We’re waiting patiently for news of the next generation of consoles, but that news is slow to trickle through. Today, courtesy of Wired, we have our first taste of what to really expect. In an exclusive look at the next generation of PlayStation with PlayStation 4 lead architect Mike Cerny, the publication says that Sony has been hard at work on the new console for the last four years.
The console won’t be coming this year (instead, the oft-rumoured 2020 release is likely), and will be built on newer AMD tech. Wired says the new system will have a CPU based on AMD’s third-generation Ryzen chips, with 8 Zen 2 cores. The GPU will be a custom chip built using AMD’s Navi architecture and will support Ray Tracing. As you likely know, that’s the tech that makes Nvidia’s newest cards intriguing. Ray Tracing allows for far better, more dynamic in-game lighting.
One of the biggest changes as far as tech goes is a new 3D audio that seems to borrow from the PSVR’s exceptional positional audio.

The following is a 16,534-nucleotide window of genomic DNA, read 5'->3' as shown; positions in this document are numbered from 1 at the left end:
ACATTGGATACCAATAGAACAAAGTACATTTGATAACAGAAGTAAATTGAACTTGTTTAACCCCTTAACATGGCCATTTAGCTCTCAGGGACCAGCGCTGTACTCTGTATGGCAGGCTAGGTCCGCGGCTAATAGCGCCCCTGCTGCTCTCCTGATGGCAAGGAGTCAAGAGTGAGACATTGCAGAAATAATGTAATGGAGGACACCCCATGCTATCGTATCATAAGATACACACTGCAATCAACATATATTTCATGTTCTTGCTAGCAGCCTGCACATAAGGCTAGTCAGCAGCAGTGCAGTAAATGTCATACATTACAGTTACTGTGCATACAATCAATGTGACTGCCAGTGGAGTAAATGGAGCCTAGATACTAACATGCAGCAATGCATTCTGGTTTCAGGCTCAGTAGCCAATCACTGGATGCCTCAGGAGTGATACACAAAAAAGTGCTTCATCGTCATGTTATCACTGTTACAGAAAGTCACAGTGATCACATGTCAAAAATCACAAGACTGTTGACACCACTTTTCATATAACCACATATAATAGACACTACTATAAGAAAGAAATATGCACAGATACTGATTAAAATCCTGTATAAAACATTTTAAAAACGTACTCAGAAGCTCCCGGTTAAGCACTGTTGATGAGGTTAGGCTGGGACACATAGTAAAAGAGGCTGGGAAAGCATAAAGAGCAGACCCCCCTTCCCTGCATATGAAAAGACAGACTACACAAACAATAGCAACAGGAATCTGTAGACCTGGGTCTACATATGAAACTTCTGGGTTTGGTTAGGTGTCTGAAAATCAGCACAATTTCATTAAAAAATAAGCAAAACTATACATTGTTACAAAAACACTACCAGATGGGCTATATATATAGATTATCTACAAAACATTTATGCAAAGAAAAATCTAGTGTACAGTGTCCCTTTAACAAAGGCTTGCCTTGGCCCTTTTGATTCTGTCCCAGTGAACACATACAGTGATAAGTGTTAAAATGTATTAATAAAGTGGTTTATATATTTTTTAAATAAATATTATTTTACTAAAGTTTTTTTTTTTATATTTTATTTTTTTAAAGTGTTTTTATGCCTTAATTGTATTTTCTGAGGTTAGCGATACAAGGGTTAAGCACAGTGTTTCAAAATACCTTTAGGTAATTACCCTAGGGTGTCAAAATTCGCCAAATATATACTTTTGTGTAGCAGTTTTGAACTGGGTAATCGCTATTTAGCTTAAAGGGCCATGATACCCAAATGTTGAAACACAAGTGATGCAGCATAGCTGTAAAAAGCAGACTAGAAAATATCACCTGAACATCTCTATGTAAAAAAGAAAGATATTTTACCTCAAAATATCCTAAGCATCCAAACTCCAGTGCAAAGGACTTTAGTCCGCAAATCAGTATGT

“As a gamer, it’s been a little bit of a frustration that audio did not change too much between PlayStation 3 and PlayStation 4,” Cerny tells Wired. “With the next console the dream is to show how dramatically different the audio experience can be when we apply significant amounts of hardware horsepower to it.”
The new system also seems to be built around having a large, custom SSD that’ll drop load times significantly. Demonstrating the new tech, Cerny demonstrates the difference in load times in Spider-Man, dropping a fast-travel transition time from 15 seconds to 0.8.
“No matter how powered up you get as Spider-Man, you can never go any faster than this,” Cerny says, “because that’s simply how fast we can get the data off the hard drive.”
The system will support 8K TV’s (but will likely run its games in 4K) and will still have physical media. Read the full report at Wired.
Last Updated: April 16, 2019